If I am a general patient and then become a concessional patient, what value will contribute to my Safety Net if I have received discounts to my general patient co-payments?


  • There are no changes to the safety net recording process. The full concessional co-payment amount would be recorded against your safety net.

Can I decline a discount?


  • Yes, if you do not wish to receive a discount on your patient co-payment, you can advise the pharmacist or dispensing medical practitioner.

If I am a general patient and reach my Safety Net threshold, can my co-payment continue to be discounted when I become a concessional patient?

  • Yes, discounting is allowed for both general and concessional co-payments.



Note: Examples of co-payments and safety net thresholds based on 2016 figures


General Safety Net threshold is $1,475.70.

Concessional threshold is $372.00.

General co-payment amount is $38.30.

Concessional co-payment amount is $6.20.



From 1 January 2016 – General Patient

Example One:



  • A patient’s recordable Safety Net amount totals $1, 445.70; $30.00 under the general Safety Net threshold.

  • The patient goes to the pharmacy to fill a new prescription.

  • To calculate if the patient has reached the threshold, the pharmacist adds the patient’s PBS payments total to the full co-payment amount: $1,445.70 + $38.30.

  • The total of $1, 484.00 is over the general Safety Net threshold.

  • The pharmacist issues a PBS Safety Net concession card to the patient and charges a co-payment of $6.20 or ($6.20 less allowable discount).

  • The pharmacist provides (as part of the claim) the actual co-payment amount the patient paid – either $6.20 or ($6.20 less allowable discount), and the discount amount to DHS.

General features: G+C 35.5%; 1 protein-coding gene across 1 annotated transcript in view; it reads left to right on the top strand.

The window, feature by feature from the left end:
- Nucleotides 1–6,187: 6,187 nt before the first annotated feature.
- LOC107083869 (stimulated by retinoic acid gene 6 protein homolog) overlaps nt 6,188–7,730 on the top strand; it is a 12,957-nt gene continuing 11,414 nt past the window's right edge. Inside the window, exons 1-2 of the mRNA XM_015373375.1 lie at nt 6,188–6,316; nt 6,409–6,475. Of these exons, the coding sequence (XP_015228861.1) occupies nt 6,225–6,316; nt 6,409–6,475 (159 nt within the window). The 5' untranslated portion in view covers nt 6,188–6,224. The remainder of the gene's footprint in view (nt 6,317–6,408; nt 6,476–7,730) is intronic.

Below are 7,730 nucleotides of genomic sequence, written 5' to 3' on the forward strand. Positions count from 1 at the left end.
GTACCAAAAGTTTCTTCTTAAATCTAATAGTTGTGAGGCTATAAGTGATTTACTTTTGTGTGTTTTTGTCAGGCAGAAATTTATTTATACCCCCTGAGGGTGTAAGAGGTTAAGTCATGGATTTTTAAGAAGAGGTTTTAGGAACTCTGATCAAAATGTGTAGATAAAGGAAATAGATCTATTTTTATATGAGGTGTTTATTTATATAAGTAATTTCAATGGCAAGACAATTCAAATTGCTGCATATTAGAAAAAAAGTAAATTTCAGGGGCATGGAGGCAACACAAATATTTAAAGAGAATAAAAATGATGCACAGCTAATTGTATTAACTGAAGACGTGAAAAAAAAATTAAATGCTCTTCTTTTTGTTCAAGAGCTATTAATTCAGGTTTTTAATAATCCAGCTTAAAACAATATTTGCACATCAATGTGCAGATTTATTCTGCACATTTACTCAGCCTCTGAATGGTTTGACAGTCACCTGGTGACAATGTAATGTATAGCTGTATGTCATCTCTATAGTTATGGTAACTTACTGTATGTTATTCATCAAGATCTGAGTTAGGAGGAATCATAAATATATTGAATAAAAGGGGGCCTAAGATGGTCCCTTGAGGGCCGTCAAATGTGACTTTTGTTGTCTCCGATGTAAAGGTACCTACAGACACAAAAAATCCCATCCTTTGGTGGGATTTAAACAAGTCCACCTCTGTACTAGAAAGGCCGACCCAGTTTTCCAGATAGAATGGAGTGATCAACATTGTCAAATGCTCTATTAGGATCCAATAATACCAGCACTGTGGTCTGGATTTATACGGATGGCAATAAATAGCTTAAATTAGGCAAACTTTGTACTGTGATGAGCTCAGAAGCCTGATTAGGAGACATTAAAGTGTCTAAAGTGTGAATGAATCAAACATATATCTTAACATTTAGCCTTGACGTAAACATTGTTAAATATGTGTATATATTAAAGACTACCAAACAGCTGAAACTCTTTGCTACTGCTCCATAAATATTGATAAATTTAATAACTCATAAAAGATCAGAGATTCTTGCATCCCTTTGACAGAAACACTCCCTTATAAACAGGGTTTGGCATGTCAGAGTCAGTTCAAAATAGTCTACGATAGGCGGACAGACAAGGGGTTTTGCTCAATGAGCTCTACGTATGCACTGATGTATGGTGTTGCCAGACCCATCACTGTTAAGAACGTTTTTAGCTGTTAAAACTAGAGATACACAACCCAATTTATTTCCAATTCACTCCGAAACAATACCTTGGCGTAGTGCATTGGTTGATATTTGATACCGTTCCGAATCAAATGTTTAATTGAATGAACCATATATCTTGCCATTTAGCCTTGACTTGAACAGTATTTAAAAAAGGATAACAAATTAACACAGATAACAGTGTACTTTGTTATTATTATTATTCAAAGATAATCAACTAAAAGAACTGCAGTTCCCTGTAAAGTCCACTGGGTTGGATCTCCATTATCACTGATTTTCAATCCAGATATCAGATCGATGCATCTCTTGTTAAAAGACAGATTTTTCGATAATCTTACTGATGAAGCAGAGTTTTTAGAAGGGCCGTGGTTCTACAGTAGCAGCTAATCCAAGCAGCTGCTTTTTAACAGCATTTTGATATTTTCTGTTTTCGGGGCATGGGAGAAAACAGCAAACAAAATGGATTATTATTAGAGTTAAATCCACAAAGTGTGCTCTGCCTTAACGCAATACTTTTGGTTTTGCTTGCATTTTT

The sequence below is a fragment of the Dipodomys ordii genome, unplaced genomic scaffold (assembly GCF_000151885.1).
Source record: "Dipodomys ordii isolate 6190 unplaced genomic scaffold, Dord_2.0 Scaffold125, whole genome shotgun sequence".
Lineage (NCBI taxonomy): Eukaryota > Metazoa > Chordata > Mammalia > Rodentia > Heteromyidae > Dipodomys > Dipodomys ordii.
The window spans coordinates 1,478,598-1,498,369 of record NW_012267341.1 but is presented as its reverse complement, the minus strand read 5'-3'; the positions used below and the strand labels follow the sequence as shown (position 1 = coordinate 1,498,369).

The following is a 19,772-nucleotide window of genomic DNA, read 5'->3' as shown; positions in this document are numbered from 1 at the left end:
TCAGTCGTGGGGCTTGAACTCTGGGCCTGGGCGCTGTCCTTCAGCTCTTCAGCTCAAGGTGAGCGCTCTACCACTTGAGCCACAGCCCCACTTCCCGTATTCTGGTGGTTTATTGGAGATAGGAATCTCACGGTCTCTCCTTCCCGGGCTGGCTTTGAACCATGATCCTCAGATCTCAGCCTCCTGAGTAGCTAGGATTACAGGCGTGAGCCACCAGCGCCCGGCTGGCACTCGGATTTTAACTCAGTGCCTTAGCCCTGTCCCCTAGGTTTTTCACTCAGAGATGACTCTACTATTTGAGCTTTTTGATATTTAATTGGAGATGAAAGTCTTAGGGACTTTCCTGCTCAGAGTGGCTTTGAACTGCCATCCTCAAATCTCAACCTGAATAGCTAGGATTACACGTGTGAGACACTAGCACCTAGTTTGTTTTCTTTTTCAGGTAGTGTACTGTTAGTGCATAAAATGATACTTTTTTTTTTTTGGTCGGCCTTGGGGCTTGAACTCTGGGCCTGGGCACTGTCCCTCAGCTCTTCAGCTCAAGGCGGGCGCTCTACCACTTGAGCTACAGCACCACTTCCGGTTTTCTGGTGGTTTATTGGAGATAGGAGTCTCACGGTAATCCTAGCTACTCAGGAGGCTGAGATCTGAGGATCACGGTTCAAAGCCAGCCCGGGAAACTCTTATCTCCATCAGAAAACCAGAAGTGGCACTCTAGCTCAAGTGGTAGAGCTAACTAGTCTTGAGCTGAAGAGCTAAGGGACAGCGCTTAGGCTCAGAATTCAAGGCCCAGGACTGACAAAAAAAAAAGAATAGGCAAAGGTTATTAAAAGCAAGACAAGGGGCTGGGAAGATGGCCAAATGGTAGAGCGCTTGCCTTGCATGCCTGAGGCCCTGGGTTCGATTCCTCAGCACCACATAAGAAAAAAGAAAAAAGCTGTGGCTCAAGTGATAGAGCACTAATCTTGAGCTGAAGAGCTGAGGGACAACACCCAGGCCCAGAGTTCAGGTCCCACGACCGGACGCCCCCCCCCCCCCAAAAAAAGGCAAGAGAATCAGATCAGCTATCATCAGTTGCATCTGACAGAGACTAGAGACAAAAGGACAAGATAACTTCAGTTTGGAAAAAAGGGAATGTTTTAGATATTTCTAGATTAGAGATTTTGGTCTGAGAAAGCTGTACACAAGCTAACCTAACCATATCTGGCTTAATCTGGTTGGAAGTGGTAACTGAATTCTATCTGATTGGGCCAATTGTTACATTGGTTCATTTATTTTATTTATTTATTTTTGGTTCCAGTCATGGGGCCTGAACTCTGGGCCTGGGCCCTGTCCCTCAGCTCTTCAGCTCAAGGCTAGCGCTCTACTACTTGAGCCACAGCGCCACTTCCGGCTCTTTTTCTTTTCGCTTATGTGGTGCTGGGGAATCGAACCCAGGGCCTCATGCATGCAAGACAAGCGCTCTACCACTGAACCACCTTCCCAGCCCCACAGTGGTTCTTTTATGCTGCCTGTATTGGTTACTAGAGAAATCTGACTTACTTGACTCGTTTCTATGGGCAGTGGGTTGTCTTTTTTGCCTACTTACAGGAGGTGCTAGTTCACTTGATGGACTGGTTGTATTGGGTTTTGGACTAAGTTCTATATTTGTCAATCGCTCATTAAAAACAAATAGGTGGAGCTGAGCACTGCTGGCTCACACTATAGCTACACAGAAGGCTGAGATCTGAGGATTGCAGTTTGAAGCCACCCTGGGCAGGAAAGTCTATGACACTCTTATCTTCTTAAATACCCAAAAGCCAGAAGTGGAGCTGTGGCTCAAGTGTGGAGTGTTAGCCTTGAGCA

• The pharmacist records what the patient actually paid on the patient’s PRF - either $6.20 or ($6.20 less allowable discount).

  • The patient’s co-payment amount for all subsequent prescriptions for the calendar year is $6.20 or ($6.20 less allowable discount).

Example Two:

  • A patient’s recordable Safety Net amount totals $1, 437.40; $38.30 under the general Safety Net threshold.

  • The patient goes to the pharmacy to fill a new prescription.

  • To calculate if the patient has reached the threshold, the pharmacist adds the patient’s PBS payments total to the full co-payment amount: $1, 437.40 + $38.30.

  • The total of $1, 475.70 equals the general Safety Net threshold.

  • The pharmacist can charge a co-payment of $38.30 or a discounted co-payment ($38.30 less allowable discount).

  1. If the patient pays the full co-payment of $38.30 the general Safety Net threshold is reached. A Safety Net card can then be issued.

  2. If the patient pays a discounted co-payment amount, the patient’s PBS payments total remains less than the general Safety Net threshold so no Safety Net card can be issued. The patient will qualify for a Safety Net card with their next prescription.

  • The pharmacist provides (as part of the claim) the actual co-payment amount the patient paid – either $38.30, or discounted amount ($38.30 less allowable discount) and the discount amount, to DHS.